What EU ammonia rules could mean for UK pig producers

UK ammonia targets are under negotiation and if reductions are implemented it could cause extra pressure for pig producers and livestock farmers.

Nigel Penlington, head of research, development and knowledge exchange for AHDB Pork looks at what the rules could mean and how farmers can take action.

In particular, Mr Penlington considers how English producers can manage ammonia emissions in a cost-effective way.

Nigel Penlington, head of research, development and knowledge exchange for AHDB Pork

Nigel Penlington
Head of research

This includes a discussion of the possible value of using pH slurry reduction technology on UK farms to get ahead of the new targets. 

The technology also has the potential to improve the value of farm-produced fertiliser and the internal building environment for staff and pigs.

Why is the EU looking to set new ammonia livestock reduction targets?

Livestock production is the UK’s principal emitter of atmospheric ammonia, a large proportion of which originates from nitrogen (N) in manure and slurries.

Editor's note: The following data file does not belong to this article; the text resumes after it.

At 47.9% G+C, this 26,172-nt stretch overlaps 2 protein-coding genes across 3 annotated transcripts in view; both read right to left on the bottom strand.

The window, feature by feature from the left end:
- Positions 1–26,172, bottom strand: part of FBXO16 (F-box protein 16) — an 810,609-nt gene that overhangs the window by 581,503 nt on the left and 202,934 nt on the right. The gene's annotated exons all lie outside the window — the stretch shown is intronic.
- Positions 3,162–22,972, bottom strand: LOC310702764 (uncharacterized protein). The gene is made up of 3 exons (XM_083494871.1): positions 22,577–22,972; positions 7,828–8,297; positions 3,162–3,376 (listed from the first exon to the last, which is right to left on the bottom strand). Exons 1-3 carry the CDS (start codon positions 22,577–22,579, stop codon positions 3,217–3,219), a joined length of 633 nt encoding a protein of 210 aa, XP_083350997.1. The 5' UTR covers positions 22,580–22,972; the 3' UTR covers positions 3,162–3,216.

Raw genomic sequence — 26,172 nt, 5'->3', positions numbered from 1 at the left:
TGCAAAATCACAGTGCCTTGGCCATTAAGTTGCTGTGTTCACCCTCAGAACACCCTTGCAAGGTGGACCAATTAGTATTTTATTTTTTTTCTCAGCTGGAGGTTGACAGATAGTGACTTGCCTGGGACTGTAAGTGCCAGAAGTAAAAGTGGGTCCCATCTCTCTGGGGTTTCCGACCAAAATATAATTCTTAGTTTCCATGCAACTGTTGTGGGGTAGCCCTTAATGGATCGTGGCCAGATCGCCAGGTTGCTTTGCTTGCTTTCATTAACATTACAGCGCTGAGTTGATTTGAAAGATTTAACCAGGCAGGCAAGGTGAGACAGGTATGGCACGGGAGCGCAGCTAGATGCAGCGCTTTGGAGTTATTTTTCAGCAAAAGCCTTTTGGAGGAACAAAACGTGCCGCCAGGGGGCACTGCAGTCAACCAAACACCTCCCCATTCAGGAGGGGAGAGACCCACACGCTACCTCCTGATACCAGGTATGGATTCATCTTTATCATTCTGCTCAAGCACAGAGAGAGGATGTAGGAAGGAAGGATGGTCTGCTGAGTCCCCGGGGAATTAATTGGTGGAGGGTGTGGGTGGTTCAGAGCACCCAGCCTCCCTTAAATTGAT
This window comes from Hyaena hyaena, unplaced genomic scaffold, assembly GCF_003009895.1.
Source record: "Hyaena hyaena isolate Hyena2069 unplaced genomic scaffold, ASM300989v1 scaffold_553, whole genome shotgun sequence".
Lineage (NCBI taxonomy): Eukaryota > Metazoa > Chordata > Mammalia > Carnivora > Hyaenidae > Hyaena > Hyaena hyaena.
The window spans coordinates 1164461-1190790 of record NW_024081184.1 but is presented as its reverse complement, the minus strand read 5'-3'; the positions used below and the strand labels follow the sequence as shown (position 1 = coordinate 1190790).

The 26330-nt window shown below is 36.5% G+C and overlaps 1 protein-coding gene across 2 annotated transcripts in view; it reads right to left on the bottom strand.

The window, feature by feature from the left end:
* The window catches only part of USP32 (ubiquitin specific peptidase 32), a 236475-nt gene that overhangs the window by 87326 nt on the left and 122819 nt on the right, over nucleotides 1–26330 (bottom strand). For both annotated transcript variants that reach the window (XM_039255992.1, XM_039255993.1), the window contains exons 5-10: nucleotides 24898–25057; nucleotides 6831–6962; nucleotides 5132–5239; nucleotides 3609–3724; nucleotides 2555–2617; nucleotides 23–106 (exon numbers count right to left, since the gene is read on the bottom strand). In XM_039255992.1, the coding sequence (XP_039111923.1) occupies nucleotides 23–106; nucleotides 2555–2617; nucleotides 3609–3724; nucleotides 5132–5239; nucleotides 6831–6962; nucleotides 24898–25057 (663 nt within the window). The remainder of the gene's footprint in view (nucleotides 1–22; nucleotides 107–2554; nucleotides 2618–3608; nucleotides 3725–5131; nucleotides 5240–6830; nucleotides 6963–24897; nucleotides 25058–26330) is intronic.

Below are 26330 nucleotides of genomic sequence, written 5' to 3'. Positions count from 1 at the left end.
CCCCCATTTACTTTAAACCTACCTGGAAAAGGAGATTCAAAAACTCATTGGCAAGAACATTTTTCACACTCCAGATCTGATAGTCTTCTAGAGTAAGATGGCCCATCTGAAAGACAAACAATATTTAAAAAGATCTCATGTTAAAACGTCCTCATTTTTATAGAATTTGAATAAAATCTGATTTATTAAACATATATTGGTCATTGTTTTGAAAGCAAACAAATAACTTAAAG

Emissions are related to the type, number and genetic potential of the animals, as well as the feeding and management of the animals and the technology associated with housing and manure management.

Ammonia emissions play an important role in a number of different environmental issues, and can also be harmful to health when they react with atmospheric sulphur dioxide.

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For this reason, the EU is placing a greater emphasis on ammonia reduction from livestock buildings.

Importantly, both livestock farmers and government agencies recognise the need to accurately quantify gaseous pollutant concentrations from livestock buildings.

Are English pig producers using any systems to help them reduce ammonia and odour levels?

Not really. Elsewhere in the EU, air cleaning is commonly applied to reduce ammonia and odour.

However, it is expensive and does not provide any financial benefits for the farmer, therefore its uptake by English producers has been minimal.

That is why AHDB Pork is looking for a cost-effective alternative system to present to our producers.

AHDB Pork believes a cost-effective solution could be pH slurry reduction technology.

This also improves the fertiliser value of slurry, as well the internal building environment for pigs and staff.